Too Small to Count? Small Associations Can Have Big Management Challenges

When it comes to managing buildings, sometimes bigger is better. Larger properties with more units typically have a full property management team to run the place, a bigger budget and a much bigger reserve to tap into for unexpected repairs and projects. Bigger properties also maintain a wide variety of trustworthy vendors that they can turn to when something goes wrong. On the other hand, smaller properties—especially those of 12 units or less—can have a much tougher time handling all of the day-to-day building operations.

“Many management companies have a hard time with smaller buildings,” says Patty Coleman, property manager at Pyramid Real Estate Group in Stamford, Connecticut. “Some companies don’t work with small properties and many companies try to sell ‘full management’ to small communities at a low price, but give terrible service because the economics don’t work for the management company. They have to give a manager too many small properties to cover their salary and at that point the manager can’t be responsive or keep up with all the items.”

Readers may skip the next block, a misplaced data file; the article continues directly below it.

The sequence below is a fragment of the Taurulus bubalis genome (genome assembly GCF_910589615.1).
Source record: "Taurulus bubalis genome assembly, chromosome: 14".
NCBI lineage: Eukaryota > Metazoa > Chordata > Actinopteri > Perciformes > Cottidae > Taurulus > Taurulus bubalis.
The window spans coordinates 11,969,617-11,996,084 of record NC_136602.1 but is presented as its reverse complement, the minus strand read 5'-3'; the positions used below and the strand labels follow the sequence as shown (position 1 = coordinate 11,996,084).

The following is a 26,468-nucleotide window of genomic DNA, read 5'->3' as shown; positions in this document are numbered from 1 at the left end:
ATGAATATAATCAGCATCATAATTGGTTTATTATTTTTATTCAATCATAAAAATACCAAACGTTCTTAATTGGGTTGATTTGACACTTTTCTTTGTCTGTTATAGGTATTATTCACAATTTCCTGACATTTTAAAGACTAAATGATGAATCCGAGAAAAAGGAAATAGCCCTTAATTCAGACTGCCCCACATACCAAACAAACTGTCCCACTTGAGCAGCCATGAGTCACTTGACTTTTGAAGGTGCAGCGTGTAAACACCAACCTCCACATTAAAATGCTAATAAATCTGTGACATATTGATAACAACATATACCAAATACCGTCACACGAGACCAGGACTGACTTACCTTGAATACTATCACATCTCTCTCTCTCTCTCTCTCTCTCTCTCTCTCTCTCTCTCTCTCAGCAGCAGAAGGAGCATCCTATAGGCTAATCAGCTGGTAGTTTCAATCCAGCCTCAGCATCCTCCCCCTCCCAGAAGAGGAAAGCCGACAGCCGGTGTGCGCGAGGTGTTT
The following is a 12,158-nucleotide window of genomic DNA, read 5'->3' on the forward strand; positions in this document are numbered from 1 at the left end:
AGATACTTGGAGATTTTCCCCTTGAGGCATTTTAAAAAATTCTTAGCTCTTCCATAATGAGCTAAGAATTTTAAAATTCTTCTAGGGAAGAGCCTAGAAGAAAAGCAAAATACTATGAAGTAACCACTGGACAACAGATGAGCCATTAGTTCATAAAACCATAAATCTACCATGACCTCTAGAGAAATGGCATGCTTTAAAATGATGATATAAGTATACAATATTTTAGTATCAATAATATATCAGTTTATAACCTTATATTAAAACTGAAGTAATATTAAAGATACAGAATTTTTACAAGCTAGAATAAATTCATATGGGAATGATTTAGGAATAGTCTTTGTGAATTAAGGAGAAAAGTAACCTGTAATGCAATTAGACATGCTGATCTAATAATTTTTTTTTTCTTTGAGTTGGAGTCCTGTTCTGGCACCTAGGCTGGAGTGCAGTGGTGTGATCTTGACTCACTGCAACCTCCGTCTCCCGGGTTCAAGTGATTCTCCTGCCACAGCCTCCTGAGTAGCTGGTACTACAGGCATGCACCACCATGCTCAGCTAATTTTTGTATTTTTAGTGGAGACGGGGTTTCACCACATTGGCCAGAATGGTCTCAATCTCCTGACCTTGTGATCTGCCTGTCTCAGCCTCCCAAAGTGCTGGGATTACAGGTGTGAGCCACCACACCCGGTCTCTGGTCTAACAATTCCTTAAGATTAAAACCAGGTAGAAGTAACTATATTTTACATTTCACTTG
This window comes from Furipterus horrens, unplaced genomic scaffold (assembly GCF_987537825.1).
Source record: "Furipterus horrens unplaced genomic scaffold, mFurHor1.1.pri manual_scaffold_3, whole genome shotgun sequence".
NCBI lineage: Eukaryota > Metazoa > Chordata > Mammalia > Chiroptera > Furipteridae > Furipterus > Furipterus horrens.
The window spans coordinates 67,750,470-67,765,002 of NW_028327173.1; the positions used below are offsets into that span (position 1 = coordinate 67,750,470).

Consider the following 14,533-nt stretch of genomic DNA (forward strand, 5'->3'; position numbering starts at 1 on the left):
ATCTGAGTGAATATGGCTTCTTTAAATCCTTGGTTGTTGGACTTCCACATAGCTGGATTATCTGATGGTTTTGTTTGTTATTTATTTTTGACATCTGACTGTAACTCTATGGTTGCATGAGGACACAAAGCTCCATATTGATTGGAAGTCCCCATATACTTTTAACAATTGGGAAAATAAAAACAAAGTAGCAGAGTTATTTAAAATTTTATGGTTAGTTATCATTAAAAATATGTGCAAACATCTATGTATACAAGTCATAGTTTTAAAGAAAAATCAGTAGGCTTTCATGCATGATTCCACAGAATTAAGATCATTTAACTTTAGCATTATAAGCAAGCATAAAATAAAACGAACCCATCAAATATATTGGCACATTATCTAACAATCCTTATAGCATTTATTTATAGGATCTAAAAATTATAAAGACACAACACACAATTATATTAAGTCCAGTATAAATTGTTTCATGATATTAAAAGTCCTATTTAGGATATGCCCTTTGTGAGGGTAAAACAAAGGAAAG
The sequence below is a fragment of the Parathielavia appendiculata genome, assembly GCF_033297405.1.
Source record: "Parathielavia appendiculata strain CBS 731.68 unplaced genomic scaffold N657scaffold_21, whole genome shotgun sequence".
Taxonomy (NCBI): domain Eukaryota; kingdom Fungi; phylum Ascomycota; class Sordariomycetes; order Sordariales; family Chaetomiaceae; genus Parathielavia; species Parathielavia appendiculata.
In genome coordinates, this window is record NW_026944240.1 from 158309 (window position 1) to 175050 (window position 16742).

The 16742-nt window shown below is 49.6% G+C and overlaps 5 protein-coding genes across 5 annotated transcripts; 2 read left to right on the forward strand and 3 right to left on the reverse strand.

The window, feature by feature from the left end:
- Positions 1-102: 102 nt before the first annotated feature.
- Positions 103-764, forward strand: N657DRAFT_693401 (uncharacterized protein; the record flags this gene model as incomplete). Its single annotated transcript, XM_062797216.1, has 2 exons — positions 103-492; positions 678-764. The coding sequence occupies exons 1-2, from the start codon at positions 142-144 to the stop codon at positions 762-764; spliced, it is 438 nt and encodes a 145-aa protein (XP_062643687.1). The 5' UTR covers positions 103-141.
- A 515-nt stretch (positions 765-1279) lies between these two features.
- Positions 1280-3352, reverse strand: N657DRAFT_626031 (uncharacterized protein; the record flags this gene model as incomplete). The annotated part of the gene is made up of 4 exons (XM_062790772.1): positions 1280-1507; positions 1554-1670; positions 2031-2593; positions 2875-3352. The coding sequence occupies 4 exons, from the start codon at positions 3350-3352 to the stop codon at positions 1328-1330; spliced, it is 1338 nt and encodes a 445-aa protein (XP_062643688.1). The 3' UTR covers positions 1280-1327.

Fewer unit owners also means less money coming in to take care of unexpected repairs such as roofing issues, leaks, fallen trees and driveway repairs as well as other capital expenses. “Smaller properties lack a revenue stream,” says Mark Liberman REB, CAM, principal of On The Mark Management LLC in Milford, Connecticut, a property management firm that handles properties ranging in size from four to 212 units.

“With insurance skyrocketing in our neck of the woods due to natural disasters, such as Hurricane Sandy, how do you maintain spending money when these necessities to protect the association have to be paid?” he asks. “They’ll need to do a special assessment or pay over time.”

Short on Volunteers, Too

Smaller buildings also lack enough experienced volunteers to handle all of the day-to-day responsibilities. “For example, they do their own books and we find that they are not always done right,” says Coleman. “Smaller boards also don’t like to have to deal with collecting money from neighbors and they aren’t on top of time frames—and they lose out on community income. Additionally, there are fewer volunteers to be active on the board and pitch in.”


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